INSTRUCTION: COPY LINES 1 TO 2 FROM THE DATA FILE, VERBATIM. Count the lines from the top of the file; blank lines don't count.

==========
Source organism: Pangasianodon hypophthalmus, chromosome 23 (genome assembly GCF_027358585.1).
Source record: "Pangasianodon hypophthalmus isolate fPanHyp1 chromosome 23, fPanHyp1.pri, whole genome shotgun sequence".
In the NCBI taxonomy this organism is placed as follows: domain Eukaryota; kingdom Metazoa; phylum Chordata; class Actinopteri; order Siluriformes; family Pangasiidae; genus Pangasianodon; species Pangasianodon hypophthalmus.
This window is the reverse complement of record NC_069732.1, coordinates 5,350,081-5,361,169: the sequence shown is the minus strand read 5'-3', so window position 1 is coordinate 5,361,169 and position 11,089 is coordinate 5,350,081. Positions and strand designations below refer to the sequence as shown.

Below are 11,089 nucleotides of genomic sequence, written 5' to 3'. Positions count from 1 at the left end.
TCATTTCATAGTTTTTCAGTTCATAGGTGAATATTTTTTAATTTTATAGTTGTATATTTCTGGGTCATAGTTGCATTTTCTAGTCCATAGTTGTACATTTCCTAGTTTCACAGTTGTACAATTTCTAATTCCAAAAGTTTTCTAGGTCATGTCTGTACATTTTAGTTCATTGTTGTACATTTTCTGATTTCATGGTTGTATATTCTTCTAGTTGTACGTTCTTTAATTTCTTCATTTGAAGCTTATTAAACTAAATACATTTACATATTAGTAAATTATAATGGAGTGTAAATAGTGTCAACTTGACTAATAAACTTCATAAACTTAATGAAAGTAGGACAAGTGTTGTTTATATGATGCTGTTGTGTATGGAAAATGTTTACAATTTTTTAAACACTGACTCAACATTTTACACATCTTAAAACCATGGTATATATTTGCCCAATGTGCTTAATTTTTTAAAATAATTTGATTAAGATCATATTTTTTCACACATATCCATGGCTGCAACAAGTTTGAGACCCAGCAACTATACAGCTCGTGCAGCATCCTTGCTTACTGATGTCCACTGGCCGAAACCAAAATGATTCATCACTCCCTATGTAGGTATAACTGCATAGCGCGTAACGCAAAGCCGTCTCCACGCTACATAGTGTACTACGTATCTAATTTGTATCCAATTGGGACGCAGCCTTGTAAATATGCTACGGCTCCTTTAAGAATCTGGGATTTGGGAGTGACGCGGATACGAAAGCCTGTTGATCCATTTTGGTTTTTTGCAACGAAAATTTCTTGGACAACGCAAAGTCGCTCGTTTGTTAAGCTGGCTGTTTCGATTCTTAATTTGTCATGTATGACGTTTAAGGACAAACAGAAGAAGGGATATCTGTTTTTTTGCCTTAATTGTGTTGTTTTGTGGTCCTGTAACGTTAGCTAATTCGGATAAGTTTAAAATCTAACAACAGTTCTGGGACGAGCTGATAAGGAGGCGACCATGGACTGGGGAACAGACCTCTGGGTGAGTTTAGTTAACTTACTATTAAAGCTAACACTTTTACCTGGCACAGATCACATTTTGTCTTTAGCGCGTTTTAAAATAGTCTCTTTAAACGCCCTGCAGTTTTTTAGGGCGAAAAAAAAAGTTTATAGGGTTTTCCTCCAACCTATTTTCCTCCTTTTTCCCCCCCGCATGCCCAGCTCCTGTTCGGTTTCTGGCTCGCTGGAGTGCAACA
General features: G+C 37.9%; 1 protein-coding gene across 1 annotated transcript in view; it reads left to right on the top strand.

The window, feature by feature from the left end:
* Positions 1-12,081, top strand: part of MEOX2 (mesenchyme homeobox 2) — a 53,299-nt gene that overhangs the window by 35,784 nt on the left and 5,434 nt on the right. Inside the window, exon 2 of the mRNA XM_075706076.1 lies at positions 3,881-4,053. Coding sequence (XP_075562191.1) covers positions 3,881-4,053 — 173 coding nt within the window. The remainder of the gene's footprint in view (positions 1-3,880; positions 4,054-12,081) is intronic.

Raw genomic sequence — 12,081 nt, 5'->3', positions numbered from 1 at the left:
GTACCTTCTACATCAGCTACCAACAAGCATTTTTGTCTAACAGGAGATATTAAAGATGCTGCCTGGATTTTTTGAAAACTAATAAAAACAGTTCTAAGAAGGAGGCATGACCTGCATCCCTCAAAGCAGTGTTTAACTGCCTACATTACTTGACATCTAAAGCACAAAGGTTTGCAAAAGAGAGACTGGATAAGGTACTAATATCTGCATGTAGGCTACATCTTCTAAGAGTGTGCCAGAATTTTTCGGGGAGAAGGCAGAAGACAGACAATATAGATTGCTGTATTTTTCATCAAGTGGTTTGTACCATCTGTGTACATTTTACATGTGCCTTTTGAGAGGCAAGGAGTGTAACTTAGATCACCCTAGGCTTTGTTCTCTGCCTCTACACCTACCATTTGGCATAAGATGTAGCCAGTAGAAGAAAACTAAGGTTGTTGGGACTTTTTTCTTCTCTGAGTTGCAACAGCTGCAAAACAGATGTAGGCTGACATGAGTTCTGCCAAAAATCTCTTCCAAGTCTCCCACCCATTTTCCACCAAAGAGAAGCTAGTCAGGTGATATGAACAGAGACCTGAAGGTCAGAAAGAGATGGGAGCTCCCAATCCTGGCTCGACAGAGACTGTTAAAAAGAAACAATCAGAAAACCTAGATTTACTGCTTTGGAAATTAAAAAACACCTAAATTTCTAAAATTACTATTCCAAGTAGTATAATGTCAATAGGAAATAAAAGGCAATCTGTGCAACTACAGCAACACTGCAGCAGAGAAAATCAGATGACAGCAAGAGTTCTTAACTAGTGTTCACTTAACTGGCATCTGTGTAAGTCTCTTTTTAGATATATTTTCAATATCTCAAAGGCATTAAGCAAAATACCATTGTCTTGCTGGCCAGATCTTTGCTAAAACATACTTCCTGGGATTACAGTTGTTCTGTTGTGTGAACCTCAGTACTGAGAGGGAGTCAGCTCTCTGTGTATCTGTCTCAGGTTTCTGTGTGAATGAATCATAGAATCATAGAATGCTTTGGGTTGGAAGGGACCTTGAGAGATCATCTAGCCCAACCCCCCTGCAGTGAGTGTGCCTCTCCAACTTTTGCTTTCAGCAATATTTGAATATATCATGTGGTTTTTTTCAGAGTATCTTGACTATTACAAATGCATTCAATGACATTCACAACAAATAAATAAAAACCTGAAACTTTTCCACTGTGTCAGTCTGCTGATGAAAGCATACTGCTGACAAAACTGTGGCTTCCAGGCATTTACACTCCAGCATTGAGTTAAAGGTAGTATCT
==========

Source organism: Pangasianodon hypophthalmus, chromosome 23 (genome assembly GCF_027358585.1).
Source record: "Pangasianodon hypophthalmus isolate fPanHyp1 chromosome 23, fPanHyp1.pri, whole genome shotgun sequence".